Ms. Rosie Malek-Yonan is an Assyrian-American Christian and a descendant of one of the oldest and most prominent Assyrian Christian families, tracing her Assyrian roots back to more than eleven centuries as evidenced by the Malek Family Tree.
In the 16th century, the Malek-Yonan Tribe fled the Assyrian region of Jilu after it was devastated by the Black Turkomen and settled in neighboring Urmi, Iran where the Assyrian village of Geogtapah was founded by Malek-Yonan, the Jilu Chieftain or Malek of the Tribe. There he built the church of Saint Zaya set with stones brought from the original church in Jilu.
The Assyrian Genocide of 1914-1918 that wiped out two-thirds of the Assyrian Christians of Turkey and Urmi totaling 750,000 souls, marked the beginning of the dispersion of the once closely knit Malek-Yonan Tribe as they were once again forced to flee to far corners of the globe from Europe to America.
In March of 1918 Ms. Malek-Yonan’s grandparents fled to Mesopotamia, where her father, George, was born, while her maternal grandmother fled to Russia where her mother, Lida was born. Years later, both families returned to Tehran where her parents met and were married. Ms. Malek-Yonan has a sister, Monica Malek-Yonan, who works very closely with her on most of her projects.
Living as a minority Assyrian Christian in Iran, the Malek-Yonan Family always used its influence and the Malek title to further the interests and welfare of its Assyrian nation. The family has produced many great sons and daughters.
Her father, George Malek-Yonan, a leading Assyrian international attorney, was personally responsible for negotiating and procuring a seat for the Assyrian nation as a recognized minority in the Iranian Parliament, thus giving them a political voice. This was a remarkable achievement, to say the least, considering that Assyrians have been a people without a formal country since the fall of the Assyrian Empire.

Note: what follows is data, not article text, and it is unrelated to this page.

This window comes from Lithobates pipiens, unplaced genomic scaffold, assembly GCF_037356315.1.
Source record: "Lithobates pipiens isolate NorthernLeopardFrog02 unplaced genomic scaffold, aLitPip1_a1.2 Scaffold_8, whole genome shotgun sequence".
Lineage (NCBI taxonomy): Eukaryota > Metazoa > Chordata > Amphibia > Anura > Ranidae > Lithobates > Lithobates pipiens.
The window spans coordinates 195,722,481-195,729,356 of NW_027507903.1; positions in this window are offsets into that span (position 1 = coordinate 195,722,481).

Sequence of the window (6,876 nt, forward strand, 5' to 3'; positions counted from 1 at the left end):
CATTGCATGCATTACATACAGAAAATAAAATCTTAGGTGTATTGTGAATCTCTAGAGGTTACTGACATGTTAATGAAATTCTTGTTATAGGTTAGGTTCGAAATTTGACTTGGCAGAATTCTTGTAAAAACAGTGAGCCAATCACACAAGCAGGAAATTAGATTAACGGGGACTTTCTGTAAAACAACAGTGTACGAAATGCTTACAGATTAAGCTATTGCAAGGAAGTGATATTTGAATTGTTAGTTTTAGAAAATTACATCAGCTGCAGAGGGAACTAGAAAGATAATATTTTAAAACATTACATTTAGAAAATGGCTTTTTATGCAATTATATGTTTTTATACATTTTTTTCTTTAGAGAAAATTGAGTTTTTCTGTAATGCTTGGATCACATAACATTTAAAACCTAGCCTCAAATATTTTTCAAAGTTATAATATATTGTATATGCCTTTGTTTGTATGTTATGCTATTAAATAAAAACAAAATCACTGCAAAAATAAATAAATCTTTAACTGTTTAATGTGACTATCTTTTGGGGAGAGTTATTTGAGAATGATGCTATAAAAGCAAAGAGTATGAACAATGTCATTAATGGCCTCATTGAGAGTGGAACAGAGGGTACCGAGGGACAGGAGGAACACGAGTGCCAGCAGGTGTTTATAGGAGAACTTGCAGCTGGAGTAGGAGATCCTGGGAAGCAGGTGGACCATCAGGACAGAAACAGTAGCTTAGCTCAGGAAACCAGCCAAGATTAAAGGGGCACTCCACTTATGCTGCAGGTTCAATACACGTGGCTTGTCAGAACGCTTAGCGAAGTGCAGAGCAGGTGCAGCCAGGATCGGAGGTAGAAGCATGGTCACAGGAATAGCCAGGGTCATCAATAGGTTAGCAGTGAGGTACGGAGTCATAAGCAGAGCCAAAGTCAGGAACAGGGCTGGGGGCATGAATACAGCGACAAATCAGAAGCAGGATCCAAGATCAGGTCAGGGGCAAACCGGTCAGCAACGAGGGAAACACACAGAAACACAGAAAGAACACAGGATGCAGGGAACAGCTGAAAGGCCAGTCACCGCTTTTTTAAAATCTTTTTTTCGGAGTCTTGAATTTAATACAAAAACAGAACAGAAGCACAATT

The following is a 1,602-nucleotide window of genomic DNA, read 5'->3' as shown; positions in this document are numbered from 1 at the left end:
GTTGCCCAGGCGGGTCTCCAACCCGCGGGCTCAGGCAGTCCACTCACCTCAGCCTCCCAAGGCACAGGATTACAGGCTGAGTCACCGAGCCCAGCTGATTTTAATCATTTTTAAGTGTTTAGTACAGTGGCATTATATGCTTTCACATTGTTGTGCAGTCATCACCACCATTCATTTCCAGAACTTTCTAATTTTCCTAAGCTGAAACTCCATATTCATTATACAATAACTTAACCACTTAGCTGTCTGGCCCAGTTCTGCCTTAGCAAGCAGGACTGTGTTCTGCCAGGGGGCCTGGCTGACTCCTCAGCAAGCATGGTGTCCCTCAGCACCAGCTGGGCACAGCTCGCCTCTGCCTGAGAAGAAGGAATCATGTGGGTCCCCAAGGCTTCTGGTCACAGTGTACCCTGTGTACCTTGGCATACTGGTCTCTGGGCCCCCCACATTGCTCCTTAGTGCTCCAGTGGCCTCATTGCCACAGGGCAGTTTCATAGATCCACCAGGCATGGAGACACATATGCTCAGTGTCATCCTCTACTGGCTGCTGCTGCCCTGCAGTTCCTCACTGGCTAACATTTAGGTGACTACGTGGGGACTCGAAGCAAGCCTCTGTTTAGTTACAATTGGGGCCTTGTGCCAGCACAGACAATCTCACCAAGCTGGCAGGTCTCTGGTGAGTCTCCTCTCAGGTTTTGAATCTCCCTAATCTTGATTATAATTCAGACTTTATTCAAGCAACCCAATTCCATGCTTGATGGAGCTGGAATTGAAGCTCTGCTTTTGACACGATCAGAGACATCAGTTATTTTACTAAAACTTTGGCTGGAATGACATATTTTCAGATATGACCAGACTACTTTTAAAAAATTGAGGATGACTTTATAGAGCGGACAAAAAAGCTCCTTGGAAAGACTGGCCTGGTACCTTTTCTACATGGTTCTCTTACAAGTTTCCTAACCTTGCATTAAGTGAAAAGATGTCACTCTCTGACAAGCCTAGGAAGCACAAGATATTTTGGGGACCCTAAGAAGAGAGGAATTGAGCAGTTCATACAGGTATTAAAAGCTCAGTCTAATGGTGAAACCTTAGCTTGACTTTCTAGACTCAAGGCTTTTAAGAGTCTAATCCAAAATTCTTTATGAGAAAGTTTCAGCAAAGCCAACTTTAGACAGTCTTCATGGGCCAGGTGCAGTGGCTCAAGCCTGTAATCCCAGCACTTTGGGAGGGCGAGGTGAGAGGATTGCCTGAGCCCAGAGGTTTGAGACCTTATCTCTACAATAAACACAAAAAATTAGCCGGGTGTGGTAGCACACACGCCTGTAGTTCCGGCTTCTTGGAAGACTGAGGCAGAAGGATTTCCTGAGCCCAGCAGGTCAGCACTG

Her mother, Lida Malek-Yonan, was equally influential in demanding recognition for Assyrian women in Iran by launching and presiding over the Assyrian Women Organization, which was the only officially recognized charter member of the Iranian Women Association up until the end of the Pahlavi Dynasty.
Other family notables include Dr. Jesse Malek-Yonan, who left Urmi for America to study medicine. After earning his medical degree, he returned to his homeland where he knew he was needed most among his Assyrian nation. After the Assyrian Genocide of 1914-1918, he represented the Assyrians of Iran at the 1919 Paris Peace Conference.
A Renaissance man, entrepreneur, art collector and inventor, Milton Malek-Yonan, received his doctorate in divinity in Edinburgh, Scotland. The Urmi-born, grew up in America but never abandoned his Assyrian roots. Instead, he actively sought out non-Assyrians to educate and enlighten them about his Assyrian heritage, culture and history. He invented the widely used process called rice conversion or Malekized Rice. It was a revolution in the treatment of rice. During the war, General Douglas MacArthur ordered that all the rice shipped to the Pacific should be Malekized. When the patent ran out, the invention became known as popular products such as Uncle Ben's Rice, though in countries such as Brazil and India the name Malekized Rice lives on.
Rev. Isaac Malek-Yonan, was the author of several books and essays including The Beloved Physician of Teheran (1933) and Persian Women (1898). His wartime diaries and journals are considered an indispensable source of information, giving an insight to the daily struggles of the Assyrian refugees during the Assyrian Genocide of 1914-1918 and in particular the Great Exodus from Urmi.